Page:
72Feasting on people's misdeeds in Sunday (and other) newspapers - why?
72-74Condemning other's faults whilst ignoring our own
75Freud and the inhibition of the sexual impulse
75-77Reducing everything to economic and historical forces
76Artistic genius
77Next Session
Keeping in mind the good qualities of one's brother
78The believer tries to find excuses for others
Giving people the benefit of the doubt
80The god of judgement and forgiveness
Concealing the good and revealing the bad
81-87The curse of egalitarianism
82Treating people as non-individuals - Feminism
86Seeing others as sex objects
87Being wilfully stupid and not wanting to think clearly and logically and intelligently
88The sexual relationship as mutual exploitation
89-91Inevitable sexual 'hanky-panky' in mixed sex situations
91More text. Rationalisation
92Unquestioning acceptance of pseudo-liberal ideology!
93Male terminology in books and readings
94Why are there more women than men on mixed retreats?
95Feminism as the near enemy of the spiritual life?
96Inferring the state of horizontal relationships from vertical relationships and vice-versa
97Giving up suspicions
97Forgetfulness
97-102Suspicion and giving the benefit of the doubt
100-101The word imagination used in a negative sense in Johnson's writings
The Duties of Brotherhood in Islam” Seminar CONTENTS Page 4
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103Concealing and overlooking (deliberately) the faults of one's brother
104-106Giving preference to one's brother over oneself
107What is the Inner?
Experiencing one's rancour in isolation
108Being put off Islam or Buddhism by those not being able to practise whilst claiming to
The Jewish Torah
110Is lying permissible under any circumstances in Buddhism?
A hierarchy among the silas/precepts
111Living together without disharmony
112Public behaviour and private behaviour
113Victorian values and male friendships
115Did the Buddha have a 'private' life?
Assuming familiarity when it doesn't exist
116Tibetans posing for photographs in their best clothes
117-119Formality and reactions to it
118-119Formal modes of greeting
120Honesty and openness as a principle
121Instances when confidentiality cannot be kept
The duty to 'the church' versus the duty to society
122Lying in court
123Not placing oneself in open conflict with society, if possible
125Breaking laws with which one is in moral disagreement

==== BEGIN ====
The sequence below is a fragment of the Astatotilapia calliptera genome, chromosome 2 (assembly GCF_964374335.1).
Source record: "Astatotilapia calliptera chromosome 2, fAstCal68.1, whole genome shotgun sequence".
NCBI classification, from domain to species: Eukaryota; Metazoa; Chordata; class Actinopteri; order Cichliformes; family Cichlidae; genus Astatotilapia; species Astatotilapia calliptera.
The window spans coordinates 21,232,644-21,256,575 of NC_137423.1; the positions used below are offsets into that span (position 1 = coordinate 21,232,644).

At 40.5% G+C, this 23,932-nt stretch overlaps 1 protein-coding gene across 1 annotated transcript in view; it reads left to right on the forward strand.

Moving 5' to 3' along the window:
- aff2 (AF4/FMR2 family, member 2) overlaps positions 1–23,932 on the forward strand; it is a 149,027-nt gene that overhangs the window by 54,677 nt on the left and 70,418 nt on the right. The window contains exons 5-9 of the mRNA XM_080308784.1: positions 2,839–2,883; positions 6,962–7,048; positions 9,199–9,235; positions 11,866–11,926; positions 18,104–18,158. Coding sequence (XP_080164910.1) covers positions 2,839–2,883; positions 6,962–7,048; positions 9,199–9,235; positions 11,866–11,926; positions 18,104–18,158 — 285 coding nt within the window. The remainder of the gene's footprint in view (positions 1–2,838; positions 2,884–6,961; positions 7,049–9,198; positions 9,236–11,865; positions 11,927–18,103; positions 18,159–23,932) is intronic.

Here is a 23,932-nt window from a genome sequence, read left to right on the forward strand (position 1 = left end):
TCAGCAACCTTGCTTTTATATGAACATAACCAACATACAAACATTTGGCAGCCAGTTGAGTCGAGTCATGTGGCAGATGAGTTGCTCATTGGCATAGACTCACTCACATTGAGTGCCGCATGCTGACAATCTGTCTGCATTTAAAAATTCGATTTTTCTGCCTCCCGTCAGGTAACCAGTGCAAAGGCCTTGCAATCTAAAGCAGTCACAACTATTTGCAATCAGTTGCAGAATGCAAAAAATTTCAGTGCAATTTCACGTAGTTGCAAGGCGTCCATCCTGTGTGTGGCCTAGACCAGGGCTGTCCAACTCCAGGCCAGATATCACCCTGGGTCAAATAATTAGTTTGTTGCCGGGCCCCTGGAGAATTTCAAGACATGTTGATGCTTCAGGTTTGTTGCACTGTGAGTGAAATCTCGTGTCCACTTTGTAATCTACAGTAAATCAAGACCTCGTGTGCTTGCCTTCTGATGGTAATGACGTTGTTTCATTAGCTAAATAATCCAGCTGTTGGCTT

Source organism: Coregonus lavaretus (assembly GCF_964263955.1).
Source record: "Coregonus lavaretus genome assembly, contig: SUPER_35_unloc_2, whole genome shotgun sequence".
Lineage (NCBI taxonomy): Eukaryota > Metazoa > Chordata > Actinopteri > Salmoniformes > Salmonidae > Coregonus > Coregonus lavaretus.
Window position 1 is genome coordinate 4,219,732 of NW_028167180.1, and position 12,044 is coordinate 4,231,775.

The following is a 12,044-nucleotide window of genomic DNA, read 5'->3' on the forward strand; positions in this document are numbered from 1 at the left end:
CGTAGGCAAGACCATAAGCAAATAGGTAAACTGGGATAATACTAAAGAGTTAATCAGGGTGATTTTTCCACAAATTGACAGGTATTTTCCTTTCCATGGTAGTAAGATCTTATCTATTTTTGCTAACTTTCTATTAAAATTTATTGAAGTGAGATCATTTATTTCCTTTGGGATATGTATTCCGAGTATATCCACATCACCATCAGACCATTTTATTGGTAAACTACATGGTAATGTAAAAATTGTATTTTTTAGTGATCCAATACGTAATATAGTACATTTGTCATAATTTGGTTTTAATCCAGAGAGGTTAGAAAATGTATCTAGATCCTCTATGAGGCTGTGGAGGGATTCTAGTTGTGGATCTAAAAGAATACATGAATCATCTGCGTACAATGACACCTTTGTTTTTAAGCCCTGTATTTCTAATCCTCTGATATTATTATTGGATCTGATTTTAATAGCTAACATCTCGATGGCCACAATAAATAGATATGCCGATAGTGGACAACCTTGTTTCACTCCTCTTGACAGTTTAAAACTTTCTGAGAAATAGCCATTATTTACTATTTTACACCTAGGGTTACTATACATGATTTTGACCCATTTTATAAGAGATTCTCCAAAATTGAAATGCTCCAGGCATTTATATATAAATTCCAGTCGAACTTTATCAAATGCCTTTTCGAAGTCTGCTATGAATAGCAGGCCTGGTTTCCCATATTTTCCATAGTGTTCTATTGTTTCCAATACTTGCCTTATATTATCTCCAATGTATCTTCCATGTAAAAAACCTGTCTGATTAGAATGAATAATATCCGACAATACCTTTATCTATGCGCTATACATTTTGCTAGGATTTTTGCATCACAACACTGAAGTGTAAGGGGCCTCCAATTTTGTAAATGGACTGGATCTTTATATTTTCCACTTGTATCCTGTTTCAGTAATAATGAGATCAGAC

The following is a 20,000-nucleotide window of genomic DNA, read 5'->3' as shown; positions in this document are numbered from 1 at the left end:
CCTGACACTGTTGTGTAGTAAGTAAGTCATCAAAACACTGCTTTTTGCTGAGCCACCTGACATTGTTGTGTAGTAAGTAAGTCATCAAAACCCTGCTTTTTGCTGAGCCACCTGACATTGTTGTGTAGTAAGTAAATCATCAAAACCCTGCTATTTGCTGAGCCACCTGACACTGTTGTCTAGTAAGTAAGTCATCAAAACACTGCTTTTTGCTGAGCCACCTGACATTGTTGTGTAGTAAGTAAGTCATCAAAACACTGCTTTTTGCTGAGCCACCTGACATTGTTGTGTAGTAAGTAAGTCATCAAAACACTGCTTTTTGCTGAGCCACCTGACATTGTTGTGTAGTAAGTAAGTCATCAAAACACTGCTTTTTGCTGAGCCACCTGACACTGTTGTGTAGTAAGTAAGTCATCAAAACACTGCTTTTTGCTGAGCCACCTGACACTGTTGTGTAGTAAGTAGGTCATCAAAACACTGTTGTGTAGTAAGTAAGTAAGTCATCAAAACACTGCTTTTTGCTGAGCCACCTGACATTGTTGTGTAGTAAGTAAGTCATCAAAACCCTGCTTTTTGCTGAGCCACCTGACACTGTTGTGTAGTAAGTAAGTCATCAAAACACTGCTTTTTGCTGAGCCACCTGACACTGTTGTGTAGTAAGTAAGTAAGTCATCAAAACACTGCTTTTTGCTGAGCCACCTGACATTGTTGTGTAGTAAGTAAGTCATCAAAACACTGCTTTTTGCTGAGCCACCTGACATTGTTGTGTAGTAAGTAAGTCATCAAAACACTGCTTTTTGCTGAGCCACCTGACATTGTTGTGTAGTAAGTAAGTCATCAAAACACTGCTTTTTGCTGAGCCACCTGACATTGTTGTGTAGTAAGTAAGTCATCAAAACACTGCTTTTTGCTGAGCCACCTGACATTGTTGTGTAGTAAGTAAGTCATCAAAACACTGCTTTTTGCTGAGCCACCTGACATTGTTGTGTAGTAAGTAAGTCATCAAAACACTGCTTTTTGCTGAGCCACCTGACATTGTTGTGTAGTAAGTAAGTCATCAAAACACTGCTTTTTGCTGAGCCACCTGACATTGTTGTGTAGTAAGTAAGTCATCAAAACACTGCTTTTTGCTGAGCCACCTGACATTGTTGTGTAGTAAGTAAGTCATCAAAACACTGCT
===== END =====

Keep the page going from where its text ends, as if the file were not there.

Mahatma Gandhi's legacy of disrespect for the law
126The constitution of a country and its laws
127The partition of India and end of British rule
128-131The ability to keep a secret
131Quotes from the texts about secrets
132-134Being selective in telling and accepting secrets
134The observance of silence
134-135Giving away secrets when losing self control - through anger, contentment, greed or desire.
136Slander
137-144Unnecessary contention/dispute
139Being very careful about making enemies
140Expression of emotion as opposed to indulgence in negative emotion
141-143Not mocking one's brother - ridicule
143Showing a cheerful face around the Centre
The Duties of Brotherhood in Islam” Seminar CONTENTS Page 5
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A lack of trust and co-operativeness
144Bhante's experience of husbands and wives
145Co-operativeness as an aspect of individuality
General comments from the study of this chapter - the individual and the state
146The danger of loyalty to a particular political party
147Simplistic views and assumptions about government/authority
148Political slogans and caricaturing attitudes in the FWBO?
148-149Resorting to extreme statements in politics
149-150Nuclear weapons and nuclear disarmament
Being clear about ends but open to different means to that end
152The United States and the Soviet Union's quest for world domination
154Chapter Four Expressing affection
156-157The mutual communication of love enhancing the feeling
157Seeing the Eightfold Path as a circle
158Calling one's friend by his favourite names
160Names for different castes in the Hindu system
Not to abbreviate Order Members' names
162Praising good qualities
163Expressing thanks
163-167Defending a brother verbally in his absence
165-169What is self-respect? Respect and being respect worthy
169The ...